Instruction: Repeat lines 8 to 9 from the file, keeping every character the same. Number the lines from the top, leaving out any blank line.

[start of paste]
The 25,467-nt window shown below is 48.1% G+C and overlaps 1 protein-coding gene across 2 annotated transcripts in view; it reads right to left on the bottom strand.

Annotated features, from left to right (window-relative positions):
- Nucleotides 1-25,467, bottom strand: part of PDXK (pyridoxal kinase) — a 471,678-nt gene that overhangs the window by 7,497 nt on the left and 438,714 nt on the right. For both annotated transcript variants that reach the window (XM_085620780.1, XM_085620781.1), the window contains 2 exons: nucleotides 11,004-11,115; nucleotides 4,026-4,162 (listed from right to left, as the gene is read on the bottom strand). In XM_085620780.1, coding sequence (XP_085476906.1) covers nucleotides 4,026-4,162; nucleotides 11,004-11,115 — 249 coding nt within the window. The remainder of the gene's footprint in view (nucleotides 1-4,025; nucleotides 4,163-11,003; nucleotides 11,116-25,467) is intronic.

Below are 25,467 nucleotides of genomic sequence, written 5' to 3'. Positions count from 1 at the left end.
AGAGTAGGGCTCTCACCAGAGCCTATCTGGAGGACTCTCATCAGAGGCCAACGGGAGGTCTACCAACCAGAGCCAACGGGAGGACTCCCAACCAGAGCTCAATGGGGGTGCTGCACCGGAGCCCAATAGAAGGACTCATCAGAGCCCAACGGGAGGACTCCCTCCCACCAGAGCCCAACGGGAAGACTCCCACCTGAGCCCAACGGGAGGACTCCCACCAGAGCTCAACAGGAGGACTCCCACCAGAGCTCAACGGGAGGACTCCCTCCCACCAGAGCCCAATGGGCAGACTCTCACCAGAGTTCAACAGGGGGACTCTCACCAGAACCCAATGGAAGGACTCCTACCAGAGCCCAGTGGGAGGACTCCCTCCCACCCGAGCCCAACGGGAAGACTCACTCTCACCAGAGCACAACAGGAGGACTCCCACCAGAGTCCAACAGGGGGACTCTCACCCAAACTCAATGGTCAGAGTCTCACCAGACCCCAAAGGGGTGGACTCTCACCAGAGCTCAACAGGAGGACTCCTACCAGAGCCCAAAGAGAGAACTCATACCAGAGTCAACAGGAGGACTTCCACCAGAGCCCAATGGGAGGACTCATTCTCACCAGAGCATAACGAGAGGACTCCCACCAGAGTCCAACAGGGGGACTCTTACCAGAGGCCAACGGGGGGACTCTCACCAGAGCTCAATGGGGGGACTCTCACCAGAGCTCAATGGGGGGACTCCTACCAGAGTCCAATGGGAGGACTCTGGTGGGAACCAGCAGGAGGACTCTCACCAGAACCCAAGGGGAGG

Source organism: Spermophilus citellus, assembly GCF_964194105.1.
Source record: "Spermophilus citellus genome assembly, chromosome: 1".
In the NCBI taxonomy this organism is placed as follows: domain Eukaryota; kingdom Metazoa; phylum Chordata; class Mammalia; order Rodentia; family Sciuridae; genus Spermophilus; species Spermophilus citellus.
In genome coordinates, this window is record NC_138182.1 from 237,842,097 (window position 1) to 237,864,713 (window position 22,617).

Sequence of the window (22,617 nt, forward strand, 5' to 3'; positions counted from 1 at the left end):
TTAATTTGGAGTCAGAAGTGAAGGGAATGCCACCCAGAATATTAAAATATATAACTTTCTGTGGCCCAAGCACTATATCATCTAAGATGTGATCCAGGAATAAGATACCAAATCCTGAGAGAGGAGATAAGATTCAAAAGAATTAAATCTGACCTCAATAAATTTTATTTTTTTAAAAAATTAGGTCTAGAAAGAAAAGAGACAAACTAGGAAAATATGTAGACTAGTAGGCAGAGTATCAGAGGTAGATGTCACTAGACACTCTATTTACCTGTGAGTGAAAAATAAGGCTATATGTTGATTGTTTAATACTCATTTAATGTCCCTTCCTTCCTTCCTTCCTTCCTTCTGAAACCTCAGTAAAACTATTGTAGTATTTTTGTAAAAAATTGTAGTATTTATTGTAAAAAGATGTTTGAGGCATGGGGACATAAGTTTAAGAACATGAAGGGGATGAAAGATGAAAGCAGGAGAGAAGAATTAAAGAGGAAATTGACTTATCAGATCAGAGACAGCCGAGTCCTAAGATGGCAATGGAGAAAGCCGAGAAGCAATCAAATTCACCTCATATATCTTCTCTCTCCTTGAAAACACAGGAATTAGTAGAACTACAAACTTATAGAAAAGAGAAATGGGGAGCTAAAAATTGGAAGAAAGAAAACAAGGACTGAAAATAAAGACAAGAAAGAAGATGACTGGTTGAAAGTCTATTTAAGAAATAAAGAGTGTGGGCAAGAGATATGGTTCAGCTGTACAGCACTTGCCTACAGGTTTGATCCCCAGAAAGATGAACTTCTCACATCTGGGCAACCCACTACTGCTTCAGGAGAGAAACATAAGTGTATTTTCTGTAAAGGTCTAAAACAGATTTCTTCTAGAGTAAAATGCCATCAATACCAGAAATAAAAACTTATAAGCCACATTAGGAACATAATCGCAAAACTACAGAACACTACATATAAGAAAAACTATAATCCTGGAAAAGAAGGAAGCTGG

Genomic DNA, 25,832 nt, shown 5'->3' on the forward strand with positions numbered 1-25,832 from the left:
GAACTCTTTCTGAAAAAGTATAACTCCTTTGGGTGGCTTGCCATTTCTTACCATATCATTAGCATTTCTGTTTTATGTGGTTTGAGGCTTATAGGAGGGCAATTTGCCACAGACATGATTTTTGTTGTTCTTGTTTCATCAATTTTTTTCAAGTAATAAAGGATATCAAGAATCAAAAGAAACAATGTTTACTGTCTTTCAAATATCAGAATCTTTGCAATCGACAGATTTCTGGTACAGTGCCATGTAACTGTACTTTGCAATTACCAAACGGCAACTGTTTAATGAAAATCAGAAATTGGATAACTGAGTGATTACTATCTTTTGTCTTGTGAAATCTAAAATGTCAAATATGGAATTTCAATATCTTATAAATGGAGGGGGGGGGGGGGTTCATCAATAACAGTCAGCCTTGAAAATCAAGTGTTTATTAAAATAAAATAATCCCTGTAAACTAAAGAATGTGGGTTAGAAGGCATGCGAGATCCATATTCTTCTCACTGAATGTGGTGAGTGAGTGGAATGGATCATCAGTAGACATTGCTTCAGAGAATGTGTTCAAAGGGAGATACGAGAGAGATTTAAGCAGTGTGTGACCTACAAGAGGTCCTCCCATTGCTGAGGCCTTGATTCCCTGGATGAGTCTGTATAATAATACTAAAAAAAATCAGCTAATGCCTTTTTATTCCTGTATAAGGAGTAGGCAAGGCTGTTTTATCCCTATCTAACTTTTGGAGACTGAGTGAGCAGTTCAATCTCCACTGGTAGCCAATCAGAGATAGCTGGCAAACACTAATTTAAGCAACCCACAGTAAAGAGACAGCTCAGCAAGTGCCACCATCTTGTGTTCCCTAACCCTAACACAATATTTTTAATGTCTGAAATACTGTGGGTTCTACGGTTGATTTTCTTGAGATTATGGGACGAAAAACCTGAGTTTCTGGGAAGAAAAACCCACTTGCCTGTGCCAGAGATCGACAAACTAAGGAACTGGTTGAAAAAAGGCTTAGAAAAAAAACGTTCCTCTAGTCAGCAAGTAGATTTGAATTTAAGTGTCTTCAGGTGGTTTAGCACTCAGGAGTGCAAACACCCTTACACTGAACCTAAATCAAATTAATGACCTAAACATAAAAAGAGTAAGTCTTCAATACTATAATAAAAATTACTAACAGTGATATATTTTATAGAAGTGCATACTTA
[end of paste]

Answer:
In the NCBI taxonomy this organism is placed as follows: domain Eukaryota; kingdom Metazoa; phylum Chordata; class Mammalia; order Rodentia; family Sciuridae; genus Spermophilus; species Spermophilus citellus.
In genome coordinates, this window is record NC_138182.1 from 237,842,097 (window position 1) to 237,864,713 (window position 22,617).